Audio feedback benefits

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The Audio Feedback toolkit is currently being constructed.

There is much agreement in the literature about the benefits of using audio feedback. Here are some of the points commonly made with example citations.

Audio feedback, in its various forms, is,

  • Timely – received when useful and available when needed
    (Nortcliffe & Middleton, 2008)

  • Clear and comprehensible – tone, nuance, and personal input add layers of meaning for the recipient
    (Carruthers et al., 2015; Laughton, 2013; Gould & Day, 2013; Olesova & Richardson, 2011; Middleton et al., 2009; Davis & Ryder, 2009; Nortcliffe & Middleton, 2009).

  • Formative – it reinforces the construction of knowledge and leads to ‘feedforward’ actions
    (Olesova, & Richardson, 2011; Nortcliffe & Middleton, 2008)

  • Personalised – the use of voice powerfully connects the tutor to the student, emphasising a sense of care and direct interest in the student’s work
    (Chalmers et al., 2014; Olesova, & Richardson, 2011; Lunt & Curran, 2010; Dixon, 2009; Merry & Orsmond, 2008; Nortcliffe & Middleton, 2008; Ice et al., 2007; Rotherham, 2007)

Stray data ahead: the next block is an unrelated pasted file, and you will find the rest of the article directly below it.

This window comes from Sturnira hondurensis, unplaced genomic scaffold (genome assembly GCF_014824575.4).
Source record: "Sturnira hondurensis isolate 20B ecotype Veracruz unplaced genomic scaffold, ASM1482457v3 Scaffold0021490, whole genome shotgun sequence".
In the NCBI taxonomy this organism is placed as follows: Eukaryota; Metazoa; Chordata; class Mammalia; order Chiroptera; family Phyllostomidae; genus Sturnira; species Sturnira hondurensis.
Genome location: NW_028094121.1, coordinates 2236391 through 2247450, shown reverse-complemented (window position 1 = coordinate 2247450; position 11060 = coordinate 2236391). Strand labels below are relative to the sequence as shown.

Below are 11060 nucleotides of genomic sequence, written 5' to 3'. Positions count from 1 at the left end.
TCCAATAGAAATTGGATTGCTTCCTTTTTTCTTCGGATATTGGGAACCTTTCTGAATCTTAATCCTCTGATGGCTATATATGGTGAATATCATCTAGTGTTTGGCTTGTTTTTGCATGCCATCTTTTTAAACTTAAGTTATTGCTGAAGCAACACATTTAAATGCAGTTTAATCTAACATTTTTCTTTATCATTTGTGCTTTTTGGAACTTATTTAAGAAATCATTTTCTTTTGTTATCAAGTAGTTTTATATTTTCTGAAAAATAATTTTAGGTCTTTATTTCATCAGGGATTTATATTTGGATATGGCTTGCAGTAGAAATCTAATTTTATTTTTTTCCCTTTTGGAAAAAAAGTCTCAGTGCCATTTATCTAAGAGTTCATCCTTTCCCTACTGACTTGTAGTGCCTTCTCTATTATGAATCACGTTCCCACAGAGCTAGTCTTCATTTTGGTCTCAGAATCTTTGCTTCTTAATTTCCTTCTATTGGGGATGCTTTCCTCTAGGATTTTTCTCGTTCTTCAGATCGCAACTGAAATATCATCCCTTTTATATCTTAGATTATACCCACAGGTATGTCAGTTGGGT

• Richer and more authentic – the giving of feedback is more easily situated in meaningful real world situations and activities
    (Blackburn, 2015; King, McGuigan & Bunyan, 2008)

  • Promotes a culture of interactivity – the capture of spoken feedback emphasise the value of conversation and interpersonal interaction to learning
    (Orsmond et al., 2013)

  • Time efficient – recorded feedback is often quicker to produce than written feedback
    (Lunt & Curran, 2010; Dixon, 2009; Rotherham, 2009; Ice et al., 2007; Nortcliffe & Middleton, 2007)

  • Engaging and replayable – students like to play, pause, rewind and listen again.

  • Permanent – audio feedback is an effective way of capturing significant but otherwise ephemeral and informal discussions on a student’s work.

  • High quality and great quantity – providing detailed explanations to clarify concepts and processes
    (Voelkel & Mello, 2014; Rotherham, 2009; Merry & Orsmond, 2008)

  • Engaging and promotes a sense of presence – as an online or blended tool (Olesova & Richardson, 2011)
  • Better than illegible handwriting – (Walker, 2009)